In most text books that I have seen, this is how the rendering equation is written:

$$L_0( \omega_0)= L_e(\omega_0)+\int_{\Omega}{f(\omega_i, \omega_0)L_i(\omega_i)\,\mathrm{d}\omega_i}$$

Where $\Omega$ is defined to be a hemisphere (and all those functions depend on more variables, omitted here for simplicity's sake).

Now suppose the surface being rendered is some kind of glass, or some transparent plastic. Why would it make sense to only integrate over a hemisphere? I would imagine that there can be incoming light from any direction, and thus the integration domain should be the entire sphere. How is the light coming from behind the glass accounted for?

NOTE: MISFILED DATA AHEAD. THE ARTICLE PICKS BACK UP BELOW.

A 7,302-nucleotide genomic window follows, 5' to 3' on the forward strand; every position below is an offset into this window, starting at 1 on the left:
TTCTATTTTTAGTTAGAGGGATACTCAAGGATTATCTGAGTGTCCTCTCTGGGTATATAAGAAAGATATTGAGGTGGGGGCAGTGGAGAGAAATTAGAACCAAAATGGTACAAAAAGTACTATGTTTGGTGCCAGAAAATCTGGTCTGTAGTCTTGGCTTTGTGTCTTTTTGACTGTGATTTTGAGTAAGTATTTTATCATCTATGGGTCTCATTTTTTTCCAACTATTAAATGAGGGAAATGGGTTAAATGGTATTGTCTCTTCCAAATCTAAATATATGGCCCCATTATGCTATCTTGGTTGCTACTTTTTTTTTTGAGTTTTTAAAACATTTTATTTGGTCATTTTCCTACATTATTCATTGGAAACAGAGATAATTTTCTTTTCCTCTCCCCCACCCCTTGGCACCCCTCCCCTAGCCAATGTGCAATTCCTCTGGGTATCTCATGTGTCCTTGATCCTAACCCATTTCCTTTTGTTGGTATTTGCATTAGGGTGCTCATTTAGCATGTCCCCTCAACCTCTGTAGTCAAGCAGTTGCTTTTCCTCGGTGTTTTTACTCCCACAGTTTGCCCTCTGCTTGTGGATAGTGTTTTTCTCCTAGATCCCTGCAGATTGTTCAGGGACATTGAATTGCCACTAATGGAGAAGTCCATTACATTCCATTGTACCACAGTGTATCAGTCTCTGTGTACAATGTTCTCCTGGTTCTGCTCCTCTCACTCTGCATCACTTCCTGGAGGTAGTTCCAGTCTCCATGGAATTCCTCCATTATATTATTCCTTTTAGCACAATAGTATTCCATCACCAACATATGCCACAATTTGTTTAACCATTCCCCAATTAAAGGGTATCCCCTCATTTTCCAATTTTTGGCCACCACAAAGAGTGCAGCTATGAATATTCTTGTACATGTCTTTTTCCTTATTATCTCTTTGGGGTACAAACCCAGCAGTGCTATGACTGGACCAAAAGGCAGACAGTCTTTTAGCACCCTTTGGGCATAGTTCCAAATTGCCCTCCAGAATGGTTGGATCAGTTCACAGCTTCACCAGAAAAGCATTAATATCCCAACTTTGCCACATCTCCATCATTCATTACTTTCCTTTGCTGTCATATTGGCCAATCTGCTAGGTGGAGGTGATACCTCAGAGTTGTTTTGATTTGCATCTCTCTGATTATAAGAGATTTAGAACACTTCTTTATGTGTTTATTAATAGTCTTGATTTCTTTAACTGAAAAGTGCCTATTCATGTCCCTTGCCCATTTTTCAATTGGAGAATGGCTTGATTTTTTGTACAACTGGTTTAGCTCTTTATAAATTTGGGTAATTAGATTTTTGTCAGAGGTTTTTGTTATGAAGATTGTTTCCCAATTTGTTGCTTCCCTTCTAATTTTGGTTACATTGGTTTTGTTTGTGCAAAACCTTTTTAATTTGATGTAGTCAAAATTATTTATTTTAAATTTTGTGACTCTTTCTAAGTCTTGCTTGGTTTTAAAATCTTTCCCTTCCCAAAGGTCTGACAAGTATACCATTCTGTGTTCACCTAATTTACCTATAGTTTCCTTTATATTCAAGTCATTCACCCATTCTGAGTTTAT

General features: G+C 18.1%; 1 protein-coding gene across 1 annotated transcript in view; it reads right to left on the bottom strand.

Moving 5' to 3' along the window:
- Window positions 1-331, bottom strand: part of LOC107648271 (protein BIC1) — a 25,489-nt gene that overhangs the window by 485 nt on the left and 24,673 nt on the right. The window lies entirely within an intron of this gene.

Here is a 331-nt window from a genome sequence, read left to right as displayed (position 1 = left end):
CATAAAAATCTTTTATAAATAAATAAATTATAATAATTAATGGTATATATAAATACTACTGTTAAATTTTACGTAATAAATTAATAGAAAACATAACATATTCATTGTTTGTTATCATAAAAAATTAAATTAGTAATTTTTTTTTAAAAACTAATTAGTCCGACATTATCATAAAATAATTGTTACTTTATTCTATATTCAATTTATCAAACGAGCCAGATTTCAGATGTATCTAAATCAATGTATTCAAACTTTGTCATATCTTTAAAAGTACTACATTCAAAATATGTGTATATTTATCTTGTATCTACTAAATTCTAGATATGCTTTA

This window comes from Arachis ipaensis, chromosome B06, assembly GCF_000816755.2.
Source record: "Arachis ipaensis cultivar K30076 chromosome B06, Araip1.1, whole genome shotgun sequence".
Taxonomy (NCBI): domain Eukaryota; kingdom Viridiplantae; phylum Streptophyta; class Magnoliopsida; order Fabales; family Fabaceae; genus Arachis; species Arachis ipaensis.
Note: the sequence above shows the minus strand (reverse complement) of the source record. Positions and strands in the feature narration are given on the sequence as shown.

• $\begingroup$ note that the subscript is not a 0 (zero), but an O (oh). it reads like... "Light out at the out angle equations light emitted towards the out angle plus ... ". o and i are complements, meaning out and in respectively (: $\endgroup$
    – Alan Wolfe
    Sep 4, 2016 at 21:57

1 Answer 1


The form of the rendering equation that uses only the BRDF ($f$ in your example, often called $f_r$) and integrates over one hemisphere does not account for transmission.

When adding in transmission, it's fairly common to add a second integral over the opposite hemisphere, using a different BTDF function (bidirectional transmission distribution function). This is equivalent to an integral over the full sphere of directions with a BSDF function, but since that function would usually have to be defined as a piecewise function, writing it as two integrals can be more straightforward.

  • 3
    $\begingroup$ BSDF = Biderectional Scattering Distribution Function $\endgroup$
    – cifz
    Aug 21, 2015 at 16:41

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